One Christmas, when I was about eight years old and the economy was good, my parents took me to the mall. They’d run out of creative ideas, so they decided to let me pick out my own gifts. They said Santa gave them the go-ahead.
I scoured the toy store shelves for the best dolls and contraptions before selecting about five items. As we were leaving, I gave my dad some suggestions for the next store we should hit up. He said, "This is it. You picked all your gifts."
I was appalled. This wasn’t nearly the number of wrapped presents under the Christmas trees on TV and in the movies. I complained and wailed, red-faced with tears streaming down my cheeks.
My dad was nice at first, telling me to calm down—but then he got angry. A janitor walked by, rolling a dumpster along. My dad took the bag of toys and threw them in. I didn’t stop crying, but in an instant I learned the lesson of the haves and have-nots.
A couple of decades later, the holiday season looks very different. The government passed a bailout package for Wall Street. Now the American auto industry is looking for one. November unemployment numbers are at their highest in 34 years with nearly 533,000 jobs slashed. And it’s finally official: We’re in a recession. In fact, we’ve been in a recession for a year. Almost everyone is taking a hit and it doesn’t seem to be getting better. Now that we’re in the holiday season, the business that comes along with it is next to feel the pain of this economy. And even Santa isn’t exempt.
Joanne Winkler is with Chicagofun.com, an event planning company. Her customers range from corporations and schools to communities and individual families. She says every year they’re busy filling up Santa Claus’ calendar. Reservations are made months in advance.
"Usually what we’re looking at is a Santa who surprises everybody when he shows up and maybe distributes some gifts," she says. "If there are children involved, they’ll sing some songs and meet with each child and give them a gift."
But this year is looking grim. The company’s already received some cancellations. Typically, you’ll spot the the jolly fat mansitting in a mall, but the sightings might be less this year. Winkler says at least one mall dropped its reservation on Santa, live reindeer and roaming carolers.
She says the company is struggling to hold on to their loyal holiday customers. They’ve been negotiating with people and their budgets to somehow keep Chicagofun.com a line item. Winkler knows the company won’t be as profitable, but they can at least offer cheaper options.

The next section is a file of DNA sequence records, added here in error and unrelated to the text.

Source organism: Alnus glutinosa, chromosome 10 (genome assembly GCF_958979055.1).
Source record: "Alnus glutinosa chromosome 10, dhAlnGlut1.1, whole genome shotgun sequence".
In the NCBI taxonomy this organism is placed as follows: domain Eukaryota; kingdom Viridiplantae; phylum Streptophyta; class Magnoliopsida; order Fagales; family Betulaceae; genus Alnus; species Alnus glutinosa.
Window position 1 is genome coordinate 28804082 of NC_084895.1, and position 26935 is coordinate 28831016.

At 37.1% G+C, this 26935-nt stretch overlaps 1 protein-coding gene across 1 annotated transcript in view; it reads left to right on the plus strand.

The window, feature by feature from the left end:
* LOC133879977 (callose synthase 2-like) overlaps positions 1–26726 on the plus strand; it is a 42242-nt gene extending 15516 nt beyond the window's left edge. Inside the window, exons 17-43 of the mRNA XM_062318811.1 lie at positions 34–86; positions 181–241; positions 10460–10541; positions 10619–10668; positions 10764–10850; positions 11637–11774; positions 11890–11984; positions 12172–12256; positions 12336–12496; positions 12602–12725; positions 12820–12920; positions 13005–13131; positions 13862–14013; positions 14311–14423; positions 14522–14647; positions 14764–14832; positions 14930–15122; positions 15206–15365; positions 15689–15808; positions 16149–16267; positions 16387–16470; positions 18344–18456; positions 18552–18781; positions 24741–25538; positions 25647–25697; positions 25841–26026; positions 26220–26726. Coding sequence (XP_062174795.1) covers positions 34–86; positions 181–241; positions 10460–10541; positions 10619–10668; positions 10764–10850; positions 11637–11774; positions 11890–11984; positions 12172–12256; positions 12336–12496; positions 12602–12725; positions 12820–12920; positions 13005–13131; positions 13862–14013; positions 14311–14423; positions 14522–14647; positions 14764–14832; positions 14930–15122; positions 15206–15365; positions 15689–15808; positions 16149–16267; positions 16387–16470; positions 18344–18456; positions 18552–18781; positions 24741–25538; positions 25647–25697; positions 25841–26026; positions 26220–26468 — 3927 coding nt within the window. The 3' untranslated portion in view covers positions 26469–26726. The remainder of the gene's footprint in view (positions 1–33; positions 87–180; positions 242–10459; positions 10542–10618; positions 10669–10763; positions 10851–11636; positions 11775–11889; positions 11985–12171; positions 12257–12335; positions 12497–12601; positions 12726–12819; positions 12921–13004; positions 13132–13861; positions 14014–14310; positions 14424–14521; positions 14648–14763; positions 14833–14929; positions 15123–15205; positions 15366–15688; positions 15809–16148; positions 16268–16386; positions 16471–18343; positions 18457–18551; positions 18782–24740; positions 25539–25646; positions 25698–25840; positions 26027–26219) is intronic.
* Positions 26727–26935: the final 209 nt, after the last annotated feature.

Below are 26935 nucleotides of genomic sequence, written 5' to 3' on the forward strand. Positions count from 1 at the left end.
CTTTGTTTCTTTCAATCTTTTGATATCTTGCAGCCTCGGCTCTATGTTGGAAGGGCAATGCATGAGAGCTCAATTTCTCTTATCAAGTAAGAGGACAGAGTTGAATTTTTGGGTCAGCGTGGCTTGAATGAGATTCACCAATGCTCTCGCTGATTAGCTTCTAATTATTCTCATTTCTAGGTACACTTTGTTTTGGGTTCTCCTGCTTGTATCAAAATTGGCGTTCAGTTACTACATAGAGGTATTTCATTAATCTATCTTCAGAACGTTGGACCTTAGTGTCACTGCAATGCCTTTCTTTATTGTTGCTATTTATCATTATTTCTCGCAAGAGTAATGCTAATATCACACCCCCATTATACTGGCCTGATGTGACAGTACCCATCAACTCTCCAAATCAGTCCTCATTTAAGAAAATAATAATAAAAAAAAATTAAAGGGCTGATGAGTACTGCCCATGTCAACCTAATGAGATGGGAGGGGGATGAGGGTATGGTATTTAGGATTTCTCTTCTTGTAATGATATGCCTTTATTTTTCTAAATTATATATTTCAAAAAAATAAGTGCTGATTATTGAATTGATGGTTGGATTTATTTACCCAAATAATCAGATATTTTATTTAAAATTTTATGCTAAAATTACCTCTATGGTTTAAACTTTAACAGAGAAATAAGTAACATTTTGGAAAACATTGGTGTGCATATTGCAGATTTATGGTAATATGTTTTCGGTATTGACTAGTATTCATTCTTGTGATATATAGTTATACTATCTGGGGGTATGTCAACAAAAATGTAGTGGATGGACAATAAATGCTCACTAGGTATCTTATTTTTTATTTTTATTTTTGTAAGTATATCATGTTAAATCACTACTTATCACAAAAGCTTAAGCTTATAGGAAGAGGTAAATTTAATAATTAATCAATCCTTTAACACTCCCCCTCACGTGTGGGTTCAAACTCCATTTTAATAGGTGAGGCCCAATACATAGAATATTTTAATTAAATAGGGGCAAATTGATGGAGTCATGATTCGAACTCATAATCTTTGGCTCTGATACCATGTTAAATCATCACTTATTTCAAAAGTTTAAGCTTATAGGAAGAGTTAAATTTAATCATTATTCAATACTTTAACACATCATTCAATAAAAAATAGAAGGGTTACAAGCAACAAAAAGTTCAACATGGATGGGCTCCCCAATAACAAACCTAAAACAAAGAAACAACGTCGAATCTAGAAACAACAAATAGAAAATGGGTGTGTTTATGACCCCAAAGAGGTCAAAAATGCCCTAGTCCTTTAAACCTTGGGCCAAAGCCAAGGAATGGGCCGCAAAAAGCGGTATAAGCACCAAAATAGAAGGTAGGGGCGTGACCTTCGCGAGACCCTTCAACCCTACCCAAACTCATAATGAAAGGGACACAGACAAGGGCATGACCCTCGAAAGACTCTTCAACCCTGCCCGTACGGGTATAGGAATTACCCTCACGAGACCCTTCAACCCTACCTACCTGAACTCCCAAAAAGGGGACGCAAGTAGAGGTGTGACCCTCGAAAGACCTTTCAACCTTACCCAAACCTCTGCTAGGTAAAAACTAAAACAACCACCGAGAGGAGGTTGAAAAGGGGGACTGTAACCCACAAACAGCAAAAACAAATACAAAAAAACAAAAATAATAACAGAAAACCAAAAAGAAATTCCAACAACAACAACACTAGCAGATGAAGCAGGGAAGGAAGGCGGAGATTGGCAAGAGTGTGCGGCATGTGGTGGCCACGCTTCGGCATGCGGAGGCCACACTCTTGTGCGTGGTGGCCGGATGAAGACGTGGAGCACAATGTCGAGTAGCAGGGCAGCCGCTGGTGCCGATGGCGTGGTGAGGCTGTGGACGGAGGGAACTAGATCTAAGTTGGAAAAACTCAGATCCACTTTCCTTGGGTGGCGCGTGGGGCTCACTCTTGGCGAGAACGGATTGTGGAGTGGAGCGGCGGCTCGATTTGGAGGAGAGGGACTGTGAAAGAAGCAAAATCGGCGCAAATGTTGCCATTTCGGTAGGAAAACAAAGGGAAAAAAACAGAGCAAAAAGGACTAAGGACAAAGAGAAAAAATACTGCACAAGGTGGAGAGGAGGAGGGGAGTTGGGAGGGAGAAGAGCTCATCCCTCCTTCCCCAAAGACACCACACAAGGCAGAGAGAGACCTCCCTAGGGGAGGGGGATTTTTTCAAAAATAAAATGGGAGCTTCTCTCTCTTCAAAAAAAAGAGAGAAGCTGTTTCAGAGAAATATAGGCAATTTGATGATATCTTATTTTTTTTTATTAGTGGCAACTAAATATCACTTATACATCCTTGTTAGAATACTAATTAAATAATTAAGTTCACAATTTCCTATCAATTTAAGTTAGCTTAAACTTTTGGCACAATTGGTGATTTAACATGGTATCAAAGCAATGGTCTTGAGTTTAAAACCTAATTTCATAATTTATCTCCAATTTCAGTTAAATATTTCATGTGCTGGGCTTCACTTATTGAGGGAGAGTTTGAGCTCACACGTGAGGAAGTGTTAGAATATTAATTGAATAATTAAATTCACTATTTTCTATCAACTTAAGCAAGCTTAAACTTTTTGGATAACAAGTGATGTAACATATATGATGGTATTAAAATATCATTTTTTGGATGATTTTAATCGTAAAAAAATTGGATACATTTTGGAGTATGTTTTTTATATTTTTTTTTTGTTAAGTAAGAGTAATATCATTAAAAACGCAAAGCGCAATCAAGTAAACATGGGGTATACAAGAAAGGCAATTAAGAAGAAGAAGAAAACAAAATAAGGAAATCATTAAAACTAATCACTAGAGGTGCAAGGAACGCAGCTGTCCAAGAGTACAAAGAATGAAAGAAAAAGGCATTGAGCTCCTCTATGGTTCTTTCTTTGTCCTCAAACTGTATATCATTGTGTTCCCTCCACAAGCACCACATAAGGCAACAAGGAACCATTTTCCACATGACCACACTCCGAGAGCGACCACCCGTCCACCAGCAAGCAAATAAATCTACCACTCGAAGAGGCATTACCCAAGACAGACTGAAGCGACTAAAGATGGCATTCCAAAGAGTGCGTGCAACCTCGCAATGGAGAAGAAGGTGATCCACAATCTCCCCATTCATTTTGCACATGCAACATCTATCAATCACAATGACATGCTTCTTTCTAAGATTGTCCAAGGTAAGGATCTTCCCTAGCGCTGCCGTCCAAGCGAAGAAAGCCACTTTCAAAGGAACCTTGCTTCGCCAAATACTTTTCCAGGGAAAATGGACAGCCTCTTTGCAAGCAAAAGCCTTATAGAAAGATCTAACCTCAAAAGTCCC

"People have cut back on the length of the visit where Santa would go for three, four or five hours," she says. "But now we’re seeing people cutting back to an hour or two. Santa would maybe sing a song with the kids before moving on."
The event planning company has always been serious about their Santas: they’re all background checked, authentically bearded and embody the Christmas spirit. But this year, Winkler says, they are preparing their Santas for a tough season. It’s important that they understand the current situation and handle children’s wants with care.
"We just had a conversation about what to say when a child asks for something that’s expensive that perhaps their parents can’t afford," Winkler says. "And it was agreed that Santa would say, ‘I’ll do my best’ and ‘we’ll see.’"
Winkler and her team of St. Nicks might not have to worry about too many extravagant requests. The U.S. Post Office says the thousands of Santa letters they receive each holiday are taking on a sadder tone this year.
Instead of the usual video game systems, kids are asking for necessities like clothing. Some are even asking for help with parents’ lost jobs and bills piled up at home.
Even though it’s sad, there’s also something touching in those letters. Unlike the temper tantrum kid at the mall, some of these children really understand the celebration of Christmas and making sacrifices without someone having to teach them a lesson. (Giving up toys is a small sacrifice, but a sacrifice nonetheless.) It’s about love and putting others before your self.
In the end, the janitor at the mall fished the toy store bag out of the trash and handed it back to my dad with a smile. I was completely embarrassed. It wasn’t so much the scene I had caused, but more like coming to the realization that I was being ungrateful for things that were given to me as gifts. My parents didn’t deserve that, and I knew it. As silly as it sounds, I appreciated the dolls I got that Christmas more than any others before.